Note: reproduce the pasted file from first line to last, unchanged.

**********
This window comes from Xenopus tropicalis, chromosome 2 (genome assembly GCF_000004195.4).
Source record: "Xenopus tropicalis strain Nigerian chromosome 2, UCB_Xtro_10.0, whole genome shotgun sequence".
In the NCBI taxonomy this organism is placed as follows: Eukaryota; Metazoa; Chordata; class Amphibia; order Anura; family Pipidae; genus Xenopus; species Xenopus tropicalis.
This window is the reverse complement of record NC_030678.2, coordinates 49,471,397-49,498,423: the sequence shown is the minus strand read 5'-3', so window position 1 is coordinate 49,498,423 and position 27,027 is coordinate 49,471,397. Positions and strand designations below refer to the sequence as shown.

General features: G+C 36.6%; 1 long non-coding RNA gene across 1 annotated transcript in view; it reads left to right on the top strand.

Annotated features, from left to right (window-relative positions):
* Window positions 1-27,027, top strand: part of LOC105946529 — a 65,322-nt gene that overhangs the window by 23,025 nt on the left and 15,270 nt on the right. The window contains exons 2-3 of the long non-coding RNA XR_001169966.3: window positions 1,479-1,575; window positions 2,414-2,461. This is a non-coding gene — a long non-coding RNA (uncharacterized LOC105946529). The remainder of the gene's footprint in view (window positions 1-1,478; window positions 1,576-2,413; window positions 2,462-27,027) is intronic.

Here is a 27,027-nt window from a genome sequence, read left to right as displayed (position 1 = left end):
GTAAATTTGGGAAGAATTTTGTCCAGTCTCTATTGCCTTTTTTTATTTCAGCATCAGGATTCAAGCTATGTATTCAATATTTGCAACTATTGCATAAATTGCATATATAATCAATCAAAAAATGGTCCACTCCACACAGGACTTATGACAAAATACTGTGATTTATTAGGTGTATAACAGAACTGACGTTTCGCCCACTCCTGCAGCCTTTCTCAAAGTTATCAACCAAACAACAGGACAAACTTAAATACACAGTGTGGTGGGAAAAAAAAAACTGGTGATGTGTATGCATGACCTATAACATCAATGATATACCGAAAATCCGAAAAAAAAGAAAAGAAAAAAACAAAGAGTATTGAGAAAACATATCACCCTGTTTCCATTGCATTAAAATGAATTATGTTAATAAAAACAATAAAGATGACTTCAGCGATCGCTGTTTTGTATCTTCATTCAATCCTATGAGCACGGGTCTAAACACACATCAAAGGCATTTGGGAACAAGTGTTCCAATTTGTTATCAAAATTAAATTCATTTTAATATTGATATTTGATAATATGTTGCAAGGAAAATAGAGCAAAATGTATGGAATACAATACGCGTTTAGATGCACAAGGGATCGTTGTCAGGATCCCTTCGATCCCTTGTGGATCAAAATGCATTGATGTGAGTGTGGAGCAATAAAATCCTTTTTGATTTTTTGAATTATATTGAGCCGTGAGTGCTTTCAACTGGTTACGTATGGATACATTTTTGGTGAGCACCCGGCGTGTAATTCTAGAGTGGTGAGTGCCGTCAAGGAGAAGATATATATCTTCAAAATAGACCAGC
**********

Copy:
This window comes from Xenopus tropicalis, chromosome 2 (genome assembly GCF_000004195.4).
Source record: "Xenopus tropicalis strain Nigerian chromosome 2, UCB_Xtro_10.0, whole genome shotgun sequence".
In the NCBI taxonomy this organism is placed as follows: Eukaryota; Metazoa; Chordata; class Amphibia; order Anura; family Pipidae; genus Xenopus; species Xenopus tropicalis.
This window is the reverse complement of record NC_030678.2, coordinates 49,471,397-49,498,423: the sequence shown is the minus strand read 5'-3', so window position 1 is coordinate 49,498,423 and position 27,027 is coordinate 49,471,397. Positions and strand designations below refer to the sequence as shown.

General features: G+C 36.6%; 1 long non-coding RNA gene across 1 annotated transcript in view; it reads left to right on the top strand.

Annotated features, from left to right (window-relative positions):
* Window positions 1-27,027, top strand: part of LOC105946529 — a 65,322-nt gene that overhangs the window by 23,025 nt on the left and 15,270 nt on the right. The window contains exons 2-3 of the long non-coding RNA XR_001169966.3: window positions 1,479-1,575; window positions 2,414-2,461. This is a non-coding gene — a long non-coding RNA (uncharacterized LOC105946529). The remainder of the gene's footprint in view (window positions 1-1,478; window positions 1,576-2,413; window positions 2,462-27,027) is intronic.

Here is a 27,027-nt window from a genome sequence, read left to right as displayed (position 1 = left end):
GTAAATTTGGGAAGAATTTTGTCCAGTCTCTATTGCCTTTTTTTATTTCAGCATCAGGATTCAAGCTATGTATTCAATATTTGCAACTATTGCATAAATTGCATATATAATCAATCAAAAAATGGTCCACTCCACACAGGACTTATGACAAAATACTGTGATTTATTAGGTGTATAACAGAACTGACGTTTCGCCCACTCCTGCAGCCTTTCTCAAAGTTATCAACCAAACAACAGGACAAACTTAAATACACAGTGTGGTGGGAAAAAAAAAACTGGTGATGTGTATGCATGACCTATAACATCAATGATATACCGAAAATCCGAAAAAAAAGAAAAGAAAAAAACAAAGAGTATTGAGAAAACATATCACCCTGTTTCCATTGCATTAAAATGAATTATGTTAATAAAAACAATAAAGATGACTTCAGCGATCGCTGTTTTGTATCTTCATTCAATCCTATGAGCACGGGTCTAAACACACATCAAAGGCATTTGGGAACAAGTGTTCCAATTTGTTATCAAAATTAAATTCATTTTAATATTGATATTTGATAATATGTTGCAAGGAAAATAGAGCAAAATGTATGGAATACAATACGCGTTTAGATGCACAAGGGATCGTTGTCAGGATCCCTTCGATCCCTTGTGGATCAAAATGCATTGATGTGAGTGTGGAGCAATAAAATCCTTTTTGATTTTTTGAATTATATTGAGCCGTGAGTGCTTTCAACTGGTTACGTATGGATACATTTTTGGTGAGCACCCGGCGTGTAATTCTAGAGTGGTGAGTGCCGTCAAGGAGAAGATATATATCTTCAAAATAGACCAGC